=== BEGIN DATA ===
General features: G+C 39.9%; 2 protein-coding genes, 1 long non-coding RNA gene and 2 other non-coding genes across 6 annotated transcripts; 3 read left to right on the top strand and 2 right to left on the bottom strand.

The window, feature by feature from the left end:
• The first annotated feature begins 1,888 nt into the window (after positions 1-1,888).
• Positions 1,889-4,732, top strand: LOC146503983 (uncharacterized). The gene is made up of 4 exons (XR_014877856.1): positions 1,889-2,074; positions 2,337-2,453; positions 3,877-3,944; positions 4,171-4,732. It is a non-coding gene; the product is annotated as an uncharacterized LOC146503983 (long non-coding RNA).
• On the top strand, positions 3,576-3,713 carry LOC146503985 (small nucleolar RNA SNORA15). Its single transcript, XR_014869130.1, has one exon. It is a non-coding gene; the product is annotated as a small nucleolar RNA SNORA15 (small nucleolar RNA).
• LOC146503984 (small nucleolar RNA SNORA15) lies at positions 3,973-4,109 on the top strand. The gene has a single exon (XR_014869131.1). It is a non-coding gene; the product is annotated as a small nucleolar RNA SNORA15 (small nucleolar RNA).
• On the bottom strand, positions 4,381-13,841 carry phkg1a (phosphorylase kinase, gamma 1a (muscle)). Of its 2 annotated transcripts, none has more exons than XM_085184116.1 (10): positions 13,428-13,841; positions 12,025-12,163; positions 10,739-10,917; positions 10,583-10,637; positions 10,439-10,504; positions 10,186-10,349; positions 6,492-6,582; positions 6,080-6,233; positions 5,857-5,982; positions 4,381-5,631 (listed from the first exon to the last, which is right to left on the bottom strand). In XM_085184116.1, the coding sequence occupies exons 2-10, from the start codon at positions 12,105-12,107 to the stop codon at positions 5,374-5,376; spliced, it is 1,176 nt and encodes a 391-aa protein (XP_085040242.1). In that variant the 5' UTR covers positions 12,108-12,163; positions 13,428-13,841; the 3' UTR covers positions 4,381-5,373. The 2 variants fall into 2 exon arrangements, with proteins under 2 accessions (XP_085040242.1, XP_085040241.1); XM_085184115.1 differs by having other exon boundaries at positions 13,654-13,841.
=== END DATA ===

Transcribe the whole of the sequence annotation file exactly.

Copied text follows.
General features: G+C 39.9%; 2 protein-coding genes, 1 long non-coding RNA gene and 2 other non-coding genes across 6 annotated transcripts; 3 read left to right on the top strand and 2 right to left on the bottom strand.

The window, feature by feature from the left end:
• The first annotated feature begins 1,888 nt into the window (after positions 1-1,888).
• Positions 1,889-4,732, top strand: LOC146503983 (uncharacterized). The gene is made up of 4 exons (XR_014877856.1): positions 1,889-2,074; positions 2,337-2,453; positions 3,877-3,944; positions 4,171-4,732. It is a non-coding gene; the product is annotated as an uncharacterized LOC146503983 (long non-coding RNA).
• On the top strand, positions 3,576-3,713 carry LOC146503985 (small nucleolar RNA SNORA15). Its single transcript, XR_014869130.1, has one exon. It is a non-coding gene; the product is annotated as a small nucleolar RNA SNORA15 (small nucleolar RNA).
• LOC146503984 (small nucleolar RNA SNORA15) lies at positions 3,973-4,109 on the top strand. The gene has a single exon (XR_014869131.1). It is a non-coding gene; the product is annotated as a small nucleolar RNA SNORA15 (small nucleolar RNA).
• On the bottom strand, positions 4,381-13,841 carry phkg1a (phosphorylase kinase, gamma 1a (muscle)). Of its 2 annotated transcripts, none has more exons than XM_085184116.1 (10): positions 13,428-13,841; positions 12,025-12,163; positions 10,739-10,917; positions 10,583-10,637; positions 10,439-10,504; positions 10,186-10,349; positions 6,492-6,582; positions 6,080-6,233; positions 5,857-5,982; positions 4,381-5,631 (listed from the first exon to the last, which is right to left on the bottom strand). In XM_085184116.1, the coding sequence occupies exons 2-10, from the start codon at positions 12,105-12,107 to the stop codon at positions 5,374-5,376; spliced, it is 1,176 nt and encodes a 391-aa protein (XP_085040242.1). In that variant the 5' UTR covers positions 12,108-12,163; positions 13,428-13,841; the 3' UTR covers positions 4,381-5,373. The 2 variants fall into 2 exon arrangements, with proteins under 2 accessions (XP_085040242.1, XP_085040241.1); XM_085184115.1 differs by having other exon boundaries at positions 13,654-13,841.